US enters mopping-up phase
Yesterday, mainly Afghan troops began searching caves in the Shah-i-kot mountains of Afghanistan.
BAGRAM AIR BASE, AFGHANISTAN
US-led allied forces are claiming victory in the Shah-i-kot area of eastern Afghanistan and declaring Operation Anaconda an "incredible success."
But they also warn that the war is far from over. They are just beginning a mopping up and assessment of the damage done in the fortified mountain redoubts from where the Al Qaeda and Taliban fighters waged the fiercest battle to date against US forces.
"The progress has been great. Operation Anaconda has been nothing but a success," Maj. Bryan Hilferty told reporters here. "We have killed hundreds of the Al Qaeda. We now control the majority of the valley."
Major Hilferty said the battle had inflicted heavy casualties on a "hardcore" of Al Qaeda and Taliban terrorists, while the allied forces sustained comparatively few casualties. Eight US soldiers and three Afghans were killed, while about 80 Americans were wounded, mostly with light injuries.
But military officials say they cannot be sure that their supremacy over the area is complete. For that reason, some 1,500 troops are still in the area now, more than 1,000 of whom are Afghan.
Yesterday, they were just beginning to enter the cave hideouts, some of which may still be mined and booby-trapped. They are searching for documents, weapons, or other information that might help the US figure out the million-dollar question: where next?
About 20 detainees were captured by the US in the latest fighting. US military officials said that they were not Afghans, but they could not confirm the nationality of those they killed, who are reported to number about 700.
But, from their experience in Tora Bora in December, US military officials say they are concerned that many of the best fighters could have escaped into caves where they can lie low and later regroup. The Afghan ground forces still in the area are in the process of reestablishing their positions "to prevent a lot of enemy forces from moving to the east," says Lt. Col. Jim Marye, a battalion commander.
Other reports from the region indicate that many of the Al Qaeda and Taliban fighters may have already escaped. Afghan soldiers reported finding only one body in each of the first three caves they entered. And villagers are reporting they have received few bodies for burial.
Meanwhile, soldiers who had been on the mission in Shah-i-kot relaxed in their tents yesterday, talking about near misses and filling out forms to nominate their leaders for medals.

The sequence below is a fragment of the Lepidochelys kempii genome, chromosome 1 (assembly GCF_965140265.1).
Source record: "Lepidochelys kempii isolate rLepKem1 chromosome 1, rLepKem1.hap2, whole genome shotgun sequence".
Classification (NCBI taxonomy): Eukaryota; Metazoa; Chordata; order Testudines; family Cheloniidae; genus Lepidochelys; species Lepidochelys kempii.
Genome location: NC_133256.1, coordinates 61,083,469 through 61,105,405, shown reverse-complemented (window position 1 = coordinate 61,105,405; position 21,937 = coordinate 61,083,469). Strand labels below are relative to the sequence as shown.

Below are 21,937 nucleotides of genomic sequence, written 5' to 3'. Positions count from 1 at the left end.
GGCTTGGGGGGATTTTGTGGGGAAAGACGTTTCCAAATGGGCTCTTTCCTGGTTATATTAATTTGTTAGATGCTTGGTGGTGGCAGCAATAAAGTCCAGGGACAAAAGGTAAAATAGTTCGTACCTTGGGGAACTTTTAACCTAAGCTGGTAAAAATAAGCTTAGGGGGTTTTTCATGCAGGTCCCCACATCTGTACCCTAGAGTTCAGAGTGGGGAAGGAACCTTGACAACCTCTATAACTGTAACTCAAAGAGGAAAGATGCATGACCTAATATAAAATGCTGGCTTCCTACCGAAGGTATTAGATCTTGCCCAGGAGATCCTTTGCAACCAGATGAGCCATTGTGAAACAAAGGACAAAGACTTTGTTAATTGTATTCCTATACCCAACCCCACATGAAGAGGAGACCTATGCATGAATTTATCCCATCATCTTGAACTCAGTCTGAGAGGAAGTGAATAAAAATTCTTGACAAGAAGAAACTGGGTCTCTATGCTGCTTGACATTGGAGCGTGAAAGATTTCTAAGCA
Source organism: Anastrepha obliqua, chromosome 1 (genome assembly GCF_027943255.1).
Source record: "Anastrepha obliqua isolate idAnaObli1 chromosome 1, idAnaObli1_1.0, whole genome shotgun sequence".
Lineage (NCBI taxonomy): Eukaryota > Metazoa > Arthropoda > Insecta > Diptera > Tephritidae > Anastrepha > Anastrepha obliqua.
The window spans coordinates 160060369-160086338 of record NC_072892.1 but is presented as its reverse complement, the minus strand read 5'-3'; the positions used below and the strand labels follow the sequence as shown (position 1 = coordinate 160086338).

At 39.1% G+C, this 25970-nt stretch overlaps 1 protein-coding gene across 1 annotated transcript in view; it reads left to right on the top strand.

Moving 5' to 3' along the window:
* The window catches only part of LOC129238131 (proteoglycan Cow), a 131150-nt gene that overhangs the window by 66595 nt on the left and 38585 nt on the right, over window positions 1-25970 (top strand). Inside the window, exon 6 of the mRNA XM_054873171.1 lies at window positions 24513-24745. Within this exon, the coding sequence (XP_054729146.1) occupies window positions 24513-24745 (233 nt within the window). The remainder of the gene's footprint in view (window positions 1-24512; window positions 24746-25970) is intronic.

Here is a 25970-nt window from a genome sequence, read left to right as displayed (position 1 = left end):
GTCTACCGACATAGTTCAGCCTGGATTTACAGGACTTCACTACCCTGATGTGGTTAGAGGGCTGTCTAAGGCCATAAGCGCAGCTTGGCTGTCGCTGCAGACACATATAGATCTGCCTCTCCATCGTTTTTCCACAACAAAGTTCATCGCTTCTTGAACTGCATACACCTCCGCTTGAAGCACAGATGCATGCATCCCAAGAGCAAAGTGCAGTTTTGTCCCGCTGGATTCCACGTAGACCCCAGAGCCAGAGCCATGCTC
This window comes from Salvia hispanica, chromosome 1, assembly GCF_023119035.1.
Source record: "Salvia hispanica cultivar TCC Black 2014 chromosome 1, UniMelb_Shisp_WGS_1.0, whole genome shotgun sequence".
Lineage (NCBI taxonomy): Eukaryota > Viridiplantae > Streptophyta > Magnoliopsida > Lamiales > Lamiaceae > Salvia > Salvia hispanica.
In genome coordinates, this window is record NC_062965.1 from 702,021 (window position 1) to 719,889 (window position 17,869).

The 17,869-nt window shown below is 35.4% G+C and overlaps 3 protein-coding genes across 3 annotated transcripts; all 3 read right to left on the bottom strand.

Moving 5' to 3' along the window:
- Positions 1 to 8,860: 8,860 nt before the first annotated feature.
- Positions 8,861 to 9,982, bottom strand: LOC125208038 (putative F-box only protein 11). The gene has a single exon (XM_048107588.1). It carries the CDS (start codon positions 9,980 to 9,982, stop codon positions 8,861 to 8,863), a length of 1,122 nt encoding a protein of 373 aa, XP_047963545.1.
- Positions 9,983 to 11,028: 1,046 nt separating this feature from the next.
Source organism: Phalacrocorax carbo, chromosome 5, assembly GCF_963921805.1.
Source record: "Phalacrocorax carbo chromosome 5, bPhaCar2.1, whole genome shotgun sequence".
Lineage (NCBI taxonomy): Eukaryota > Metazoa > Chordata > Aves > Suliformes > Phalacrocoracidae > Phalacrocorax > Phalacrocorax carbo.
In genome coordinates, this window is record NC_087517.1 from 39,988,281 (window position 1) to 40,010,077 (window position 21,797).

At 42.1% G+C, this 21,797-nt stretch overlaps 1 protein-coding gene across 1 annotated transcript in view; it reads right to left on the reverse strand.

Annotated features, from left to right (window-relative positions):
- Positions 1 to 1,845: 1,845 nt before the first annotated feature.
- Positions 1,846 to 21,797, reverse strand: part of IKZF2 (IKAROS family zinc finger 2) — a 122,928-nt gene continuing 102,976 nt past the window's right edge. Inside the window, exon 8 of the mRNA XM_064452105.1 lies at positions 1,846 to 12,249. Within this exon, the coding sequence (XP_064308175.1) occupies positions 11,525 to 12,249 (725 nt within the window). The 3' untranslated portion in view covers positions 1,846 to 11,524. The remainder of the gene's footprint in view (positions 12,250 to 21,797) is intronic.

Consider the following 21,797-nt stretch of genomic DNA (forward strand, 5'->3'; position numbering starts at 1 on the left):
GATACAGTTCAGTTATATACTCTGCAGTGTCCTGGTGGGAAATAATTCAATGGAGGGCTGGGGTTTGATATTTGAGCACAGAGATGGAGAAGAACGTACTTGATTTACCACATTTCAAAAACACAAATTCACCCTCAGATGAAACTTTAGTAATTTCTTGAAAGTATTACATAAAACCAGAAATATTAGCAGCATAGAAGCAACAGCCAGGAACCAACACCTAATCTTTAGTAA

Some of the soldiers interviewed at the US military base here, where they basked in the bright sun, say they saw some of the fighters run when they saw how overpowered they were.
"I think we surprised them. I don't think they realized how many people we had out there," says Staff Sgt. James Harris, a mortar platoon commander. "The hills kind of came alive on them."
Sergeant Harris and his comrades in the 60 mm mortar platoon nicknamed one fighter whose hideout they hit "The Waver," because he miraculously stumbled out of a house slammed by a 500-pound bomb, waved, as if in a gesture of resignation, and slipped down the other side of the hill, out of sight.
US forces were - quite happily - not impressed with their enemies' military tactics, or even their ability to shoot on target.
They say the Al Qaeda and Taliban forces appear to have relied on antiquated military tactics that might be described as sundial warfare: waiting until just before the sun went down - when it would blind the Allied troops' eyesight - to make their attacks. Such tactics, however, were no match for the Allied military superiority and sheer number.
"Our mission is to kill or capture Al Qaeda, they are welcome to surrender, but so far they have decided to die," Hilferty said. "We killed hundreds of terrorists. It only took 20 terrorists to kill 3,000 of the world's citizens in the World Trade towers. Twenty. We killed hundreds. That means we've saved hundreds of thousands of lives."
Lt. Col. David Gray, chief of operations for 10th Mountain Division, said the planning for Operation Anaconda began the second week of February after intelligence information indicated that there was a strong concentration of Al Qaeda in Shah-i-kot Valley. He says the mission of Operation Anaconda was to form a "concentric circle around the objective area and then squeeze it, just like the anaconda snake does."
In what is being called D-Day here, or March 2, the operation began with pre-assault fires about 20 minutes before air operations to achieve "tactical surprise."
With some exceptions, this has largely been an operation in which US soldiers were far from their targets, never able to get close enough to see their faces. But it was, nonetheless, not necessarily a remote mission.
Outside one tent here hangs a flag marked FDNY, the Fire Department of New York, which lost hundreds of firefighters on Sept. 11.
And Sgt. Brian McGough, a forward observer who just returned from the fighting, says that he lost two cousins in the Sept. 11 attacks on the World Trade Center.
"It's kind of a personal matter. There are a lot of guys here from New York," he says. "My family is very proud of me."
In the tent next door, young soldiers in an antitank platoon retold stories of the near misses that they had, of shrapnel and bullets and shells that could have killed many of them. Leaning on an empty detergent box, Staff Sgt. Justin Mallery filled out an application for his platoon commander to receive a Bronze Medal for Military Valor. "His actions on the objective saved an unknown number of American lives, while placing his own in danger," Mallery wrote of 1st Lt. Christopher Beal.